|Posted on April 25, 2018 at 10:15 AM|
Sixty-nine years ago, I entered this world. I was a cute baby (even a baby warthog is cute!) but was totally self-centered and selfish. I wanted what I thought I needed to be ok and I wanted it right now! As I grew up my manipulative skills were refined, but that inherent selfishness I was born with also grew more intense. At the ripe old age of 11 I had developed a basic sense of guilt complete with feelings of worthlessness. It was then that I first accepted the forgiveness offered by the good news that Jesus had died for me and I was filled with a supernatural joy that lasted a full twenty-four hours.
Although I was “born again” and knew I was somehow different, my teenage years were filled with personal turmoil that caused me to question my relationship with God. I knew I should behave according to the standards imposed on me as a preacher’s kid but found it impossible to maintain even an outward compliance to the rules. In church on Sundays I tried to be a model Christian, but at school I sought the acceptance of my peers apart from God. Although I couldn’t bring myself to renounce my faith and the experience of being “born again”, I looked to everyone and everything but Christ to define myself. When drafted into the service I entered the Army seeing myself as a college dropout and a backslidden Christian unworthy of God’s love and deserving to be punished.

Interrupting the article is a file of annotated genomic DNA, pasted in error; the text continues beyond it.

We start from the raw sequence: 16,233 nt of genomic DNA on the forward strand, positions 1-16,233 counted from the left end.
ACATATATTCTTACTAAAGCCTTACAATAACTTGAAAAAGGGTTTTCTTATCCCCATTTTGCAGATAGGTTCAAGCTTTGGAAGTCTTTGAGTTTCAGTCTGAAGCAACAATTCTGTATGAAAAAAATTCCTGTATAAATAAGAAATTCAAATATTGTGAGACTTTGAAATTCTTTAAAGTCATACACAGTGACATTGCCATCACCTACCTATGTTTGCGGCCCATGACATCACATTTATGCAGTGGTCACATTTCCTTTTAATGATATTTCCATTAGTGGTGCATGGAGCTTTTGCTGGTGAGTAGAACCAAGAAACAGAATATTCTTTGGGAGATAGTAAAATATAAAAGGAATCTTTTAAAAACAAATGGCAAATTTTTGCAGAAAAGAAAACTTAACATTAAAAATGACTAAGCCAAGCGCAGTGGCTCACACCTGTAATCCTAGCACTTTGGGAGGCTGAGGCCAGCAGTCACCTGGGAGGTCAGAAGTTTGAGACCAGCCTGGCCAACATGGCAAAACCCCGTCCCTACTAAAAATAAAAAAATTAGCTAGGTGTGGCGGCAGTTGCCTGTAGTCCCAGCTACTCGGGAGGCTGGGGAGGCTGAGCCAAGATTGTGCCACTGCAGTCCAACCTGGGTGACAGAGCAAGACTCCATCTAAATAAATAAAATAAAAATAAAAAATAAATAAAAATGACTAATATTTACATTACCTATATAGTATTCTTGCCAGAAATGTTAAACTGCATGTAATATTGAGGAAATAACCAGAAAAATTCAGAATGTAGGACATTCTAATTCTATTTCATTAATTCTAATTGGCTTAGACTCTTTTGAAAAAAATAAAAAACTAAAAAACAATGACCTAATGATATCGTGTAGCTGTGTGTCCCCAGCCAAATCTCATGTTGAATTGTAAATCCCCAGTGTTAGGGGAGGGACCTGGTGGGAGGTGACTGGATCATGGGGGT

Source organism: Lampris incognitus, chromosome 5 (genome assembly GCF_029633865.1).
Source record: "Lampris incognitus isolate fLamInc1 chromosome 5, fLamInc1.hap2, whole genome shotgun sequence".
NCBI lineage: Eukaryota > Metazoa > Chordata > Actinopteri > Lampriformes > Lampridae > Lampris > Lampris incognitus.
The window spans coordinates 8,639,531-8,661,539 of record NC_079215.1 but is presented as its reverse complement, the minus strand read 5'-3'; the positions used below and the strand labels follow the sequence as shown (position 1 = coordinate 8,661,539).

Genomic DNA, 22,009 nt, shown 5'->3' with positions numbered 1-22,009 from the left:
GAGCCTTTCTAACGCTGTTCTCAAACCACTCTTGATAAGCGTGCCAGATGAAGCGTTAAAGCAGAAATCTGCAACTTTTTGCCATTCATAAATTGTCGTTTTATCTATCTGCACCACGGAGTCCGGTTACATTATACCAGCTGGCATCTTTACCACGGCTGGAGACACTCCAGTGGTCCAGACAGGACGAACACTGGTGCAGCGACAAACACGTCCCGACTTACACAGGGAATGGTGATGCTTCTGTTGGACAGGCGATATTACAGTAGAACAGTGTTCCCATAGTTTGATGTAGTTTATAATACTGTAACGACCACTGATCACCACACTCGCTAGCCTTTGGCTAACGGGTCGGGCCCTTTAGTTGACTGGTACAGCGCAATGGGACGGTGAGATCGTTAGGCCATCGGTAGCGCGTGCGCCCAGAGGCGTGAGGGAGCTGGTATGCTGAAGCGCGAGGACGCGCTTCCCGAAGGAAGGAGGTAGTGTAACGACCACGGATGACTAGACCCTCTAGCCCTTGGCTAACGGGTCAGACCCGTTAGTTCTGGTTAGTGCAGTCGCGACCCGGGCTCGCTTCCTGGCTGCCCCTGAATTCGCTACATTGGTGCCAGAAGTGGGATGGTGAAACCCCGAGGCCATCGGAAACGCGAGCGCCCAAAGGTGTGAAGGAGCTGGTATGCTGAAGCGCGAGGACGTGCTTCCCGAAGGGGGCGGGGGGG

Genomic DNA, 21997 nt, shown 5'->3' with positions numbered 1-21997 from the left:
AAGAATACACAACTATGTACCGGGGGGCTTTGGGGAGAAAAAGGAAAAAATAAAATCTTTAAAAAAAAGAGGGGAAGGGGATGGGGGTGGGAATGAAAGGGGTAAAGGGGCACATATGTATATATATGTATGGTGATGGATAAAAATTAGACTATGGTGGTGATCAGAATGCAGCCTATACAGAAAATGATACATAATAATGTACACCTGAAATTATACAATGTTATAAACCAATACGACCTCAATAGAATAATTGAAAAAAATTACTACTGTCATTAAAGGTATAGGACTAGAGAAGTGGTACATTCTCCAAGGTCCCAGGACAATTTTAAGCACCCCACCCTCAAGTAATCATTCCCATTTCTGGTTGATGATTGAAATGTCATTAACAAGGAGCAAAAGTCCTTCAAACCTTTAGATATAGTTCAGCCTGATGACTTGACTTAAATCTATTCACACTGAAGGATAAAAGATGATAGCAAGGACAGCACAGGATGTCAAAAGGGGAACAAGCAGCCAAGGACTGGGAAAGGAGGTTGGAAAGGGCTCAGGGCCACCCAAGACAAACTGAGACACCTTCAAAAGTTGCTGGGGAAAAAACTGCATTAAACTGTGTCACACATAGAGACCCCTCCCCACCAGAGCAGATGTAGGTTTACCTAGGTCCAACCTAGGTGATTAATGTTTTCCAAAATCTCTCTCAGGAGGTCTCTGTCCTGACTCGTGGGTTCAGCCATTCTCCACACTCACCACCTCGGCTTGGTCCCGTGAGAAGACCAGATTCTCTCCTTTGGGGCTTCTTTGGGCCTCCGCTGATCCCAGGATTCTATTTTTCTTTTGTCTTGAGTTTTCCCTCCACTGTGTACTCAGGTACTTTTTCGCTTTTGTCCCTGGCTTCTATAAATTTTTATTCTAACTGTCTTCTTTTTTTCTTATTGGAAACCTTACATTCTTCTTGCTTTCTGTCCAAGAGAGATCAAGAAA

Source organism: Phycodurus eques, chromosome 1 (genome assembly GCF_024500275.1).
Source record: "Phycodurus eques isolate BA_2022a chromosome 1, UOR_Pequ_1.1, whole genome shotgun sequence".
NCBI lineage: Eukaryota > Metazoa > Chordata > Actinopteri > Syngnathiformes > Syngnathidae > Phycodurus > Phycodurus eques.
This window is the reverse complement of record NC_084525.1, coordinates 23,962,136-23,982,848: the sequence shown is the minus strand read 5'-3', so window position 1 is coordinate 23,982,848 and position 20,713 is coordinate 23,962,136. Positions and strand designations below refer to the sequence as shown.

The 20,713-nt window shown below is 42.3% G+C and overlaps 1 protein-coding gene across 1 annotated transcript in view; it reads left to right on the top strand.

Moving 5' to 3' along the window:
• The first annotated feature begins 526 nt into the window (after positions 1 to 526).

Despite giving up trying to be a “good Christian” and expecting to die in Vietnam, God refused to give up on me. While I didn’t understand it at the time, he was consistently saving me, not because I was trusting him or serving him, but because I was his child and he had a plan for me. I fully expected to die in Vietnam and had even resigned myself to never seeing my family again. Although this attitude allowed me to be more effective doing my job in battle, it led to a real confusion when I realized I was going home alive and in one piece. My original concept of God as a righteous judge condemning me to death was totally obliterated. I realized that I not only didn’t know who I was, but I sure didn’t know God.
It would take another decade for me to begin to understand who God is and what he was really like. I returned to my childhood concepts and honestly tried to find the truth in what I had been taught, but finally had to reject the notion that God deals with us according to his law and our ability to perform according to its standards. While the basics were true with regards to the idea of salvation by grace through faith, how to live the Christian life was fundamentally flawed. I began to study God’s grace and who he said he has made us to be in Christ. The revelation of the “mystery of the gospel” became clearer to me when I learned how the terms of the New Covenant of grace were fulfilled in who God says he made us to be in Christ.
From my early thirties till now I have become more and more convinced that I am not that selfish person born into the world sixty-nine years ago. As I learn the good news of all that God has done to make me a new person in Christ I am even more impressed with his amazing grace. Understanding his love and trusting his grace compels me to worship him and serve others. Rather than fear him as my judge I now love him as my Father and can fully trust him with what life I have left to live in this world. Like the apostle Paul I can honestly say, “But by the grace of God I am what I am: and his grace which was bestowed upon me was not in vain…”.